andreas Loeschner-Gornau





The Kiln-Project / process-based conceptual art 2011 - 2012








In the Philippines, I rented a house with a garden. 800 square meters of garden (80% concrete surface). The ground was very muddy. I tested the clay by firing. I was surprised to find a high-quality, dark clay. Before that I had a lot of freelance jobs, as a designer for Philippine exporter companies. From the Chinese I learned the material must cost only a little and the design haste to be very good so that the profit is extremely high. Now I just wanted to do something that costs nothing.

An ecological approach -> making products and art ... all ... from the surrounding environment. Without transport costs, without electricity ... with my bare hands.

So I dug the hole. 40 degrees Celsius in the shade, high humidity - I worked every day until complete physical exhaustion. I was very happy.

On the previous page you could see how I mined the clay. The clay is unprepared initially very hard, bad malleable and stony. The sandy fraction I did not remove, to prevent excessive shrinkage of the kiln. This way the shrinkage was approximately 10 %. With removed sandy my clay has a shrink of approximately 20%, depending on the firing temperature. I show later how to separated the sand, to get a good clay for the ceramic art. Looks easy, is a very hard work, even more in the tropics.


The steps of work:

  1. Crushing the lumps of soil into small parts (with hammer and hands)
  2. Water - the earth has to absorb water. Cover and wait 24 hours.
  3. Mashing the clay with the feet until getting a readily malleable consistence. If necessary more watering, remove larger stones.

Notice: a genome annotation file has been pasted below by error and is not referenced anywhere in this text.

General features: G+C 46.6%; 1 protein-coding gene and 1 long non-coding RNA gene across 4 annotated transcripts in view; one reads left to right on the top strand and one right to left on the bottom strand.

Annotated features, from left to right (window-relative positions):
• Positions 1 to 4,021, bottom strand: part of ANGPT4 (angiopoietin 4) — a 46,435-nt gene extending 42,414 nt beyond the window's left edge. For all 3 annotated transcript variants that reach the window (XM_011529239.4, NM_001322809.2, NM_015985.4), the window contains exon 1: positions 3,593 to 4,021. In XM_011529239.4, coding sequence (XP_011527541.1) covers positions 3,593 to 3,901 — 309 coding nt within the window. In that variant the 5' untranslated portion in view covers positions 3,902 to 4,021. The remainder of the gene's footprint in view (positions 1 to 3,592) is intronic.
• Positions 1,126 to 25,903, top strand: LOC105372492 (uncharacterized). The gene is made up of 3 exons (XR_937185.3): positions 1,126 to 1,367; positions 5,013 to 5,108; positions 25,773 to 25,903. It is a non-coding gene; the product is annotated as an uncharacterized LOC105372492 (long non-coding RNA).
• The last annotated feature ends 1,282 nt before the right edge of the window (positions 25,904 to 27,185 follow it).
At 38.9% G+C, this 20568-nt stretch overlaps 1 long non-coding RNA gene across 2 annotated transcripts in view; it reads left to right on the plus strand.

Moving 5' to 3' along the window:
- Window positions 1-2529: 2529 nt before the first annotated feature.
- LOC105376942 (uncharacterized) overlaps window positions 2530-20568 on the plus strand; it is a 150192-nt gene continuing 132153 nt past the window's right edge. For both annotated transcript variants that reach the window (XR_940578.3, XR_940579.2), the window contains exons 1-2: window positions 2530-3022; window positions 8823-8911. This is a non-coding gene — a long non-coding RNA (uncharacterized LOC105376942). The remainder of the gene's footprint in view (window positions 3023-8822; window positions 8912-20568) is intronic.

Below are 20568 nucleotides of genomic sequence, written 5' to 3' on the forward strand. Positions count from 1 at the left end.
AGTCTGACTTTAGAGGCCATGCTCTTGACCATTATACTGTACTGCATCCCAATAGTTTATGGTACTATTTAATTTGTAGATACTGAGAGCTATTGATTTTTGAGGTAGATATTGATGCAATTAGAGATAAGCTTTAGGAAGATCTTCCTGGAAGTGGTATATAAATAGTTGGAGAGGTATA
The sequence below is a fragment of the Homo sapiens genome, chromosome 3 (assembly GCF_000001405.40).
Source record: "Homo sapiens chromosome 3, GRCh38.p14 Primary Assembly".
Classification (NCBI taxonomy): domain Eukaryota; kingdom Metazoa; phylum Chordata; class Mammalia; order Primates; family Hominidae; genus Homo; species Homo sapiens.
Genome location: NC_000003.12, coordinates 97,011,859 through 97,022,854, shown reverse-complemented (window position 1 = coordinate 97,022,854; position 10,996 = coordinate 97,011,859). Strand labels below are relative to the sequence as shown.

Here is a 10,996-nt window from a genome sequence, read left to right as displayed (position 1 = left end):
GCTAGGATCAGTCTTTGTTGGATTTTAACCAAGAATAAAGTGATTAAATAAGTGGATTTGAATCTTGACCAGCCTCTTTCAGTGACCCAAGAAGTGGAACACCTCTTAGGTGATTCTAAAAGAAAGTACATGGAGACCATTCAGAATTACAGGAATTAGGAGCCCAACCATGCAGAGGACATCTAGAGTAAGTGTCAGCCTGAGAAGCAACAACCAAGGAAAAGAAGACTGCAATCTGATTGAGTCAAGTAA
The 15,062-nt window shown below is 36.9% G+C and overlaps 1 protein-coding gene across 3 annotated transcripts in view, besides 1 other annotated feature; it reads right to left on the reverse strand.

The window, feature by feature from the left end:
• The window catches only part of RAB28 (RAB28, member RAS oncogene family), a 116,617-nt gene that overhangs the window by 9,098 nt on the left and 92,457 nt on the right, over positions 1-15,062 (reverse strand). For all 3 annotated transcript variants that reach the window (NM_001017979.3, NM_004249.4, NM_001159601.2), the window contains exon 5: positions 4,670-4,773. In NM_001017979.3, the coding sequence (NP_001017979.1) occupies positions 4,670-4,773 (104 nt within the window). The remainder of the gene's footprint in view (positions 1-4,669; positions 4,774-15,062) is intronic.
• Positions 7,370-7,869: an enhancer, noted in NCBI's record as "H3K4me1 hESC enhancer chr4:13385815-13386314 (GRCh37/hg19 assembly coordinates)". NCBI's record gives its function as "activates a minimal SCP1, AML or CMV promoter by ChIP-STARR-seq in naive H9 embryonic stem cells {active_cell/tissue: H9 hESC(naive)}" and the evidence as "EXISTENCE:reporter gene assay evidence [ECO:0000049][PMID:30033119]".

Making clay for building My wood fired kiln.

From April 2011 till June 2012 I spend to construct the Kiln. I built the walls as layer ,each 7 cm thickness (a total of 5 layers).

The layer had to dry before I built the next. The cracks of each layers needed to be closed before building the next layer. For fire I build a removable stair (bricks), so that the flame moves up and before the chimney down. The Kiln has 1 spyhole. The chimney has 1 damper for reduction firing. For firing I added 5 more ceramic tubes (each 60cm height) for stronger drafts.  This way it is easy to remove the ash after firing.

My kiln -

made from the soil that I was digging in my garden.      I am a Neanderthal :-)

Making clay and glaze by yourself is a hard and time-consuming work. You can all buy from the supplier. But self made means real ceramic. It is ecological. I have no transport routes, use rainwater ... And I know about the materials I work with. I am one of the last Neanderthal.

1 The starting material; 2 crush + water; 3 make a slick; 4 remove the sand; 5 remove water; 6 kneading; 7 make glaze; 8 samples; 9 Cosmetics

I fire ceramic in my kiln


The anagama kiln is an ancient type of pottery kiln brought to Japan from China via Korea in the 5th century.


A continuous supply of fuel is needed for firing stoking occurs round the clock. I fire three days and 2 hours to reached a temperature of 1320°C (no sleep because I had no helpers).   The kiln generally takes the same amount of time to cool down.


Burning wood not only produces heat of up to 1400°C (2,500 °F), it also produces fly ash and volatile salts. Wood ash settles on the pieces during the firing, and the complex interaction between flame, ash, and the minerals of the clay body forms a natural ash glaze.


That was a great experience that I will never forget.

I buried all ceramics in the hole and closed it with concrete. I gave back to Mother Earth what i borrowed. Project completed.


Andreas Loeschner-Gornau earthly, global and vegan Artist / Who needs still political borders and politicians?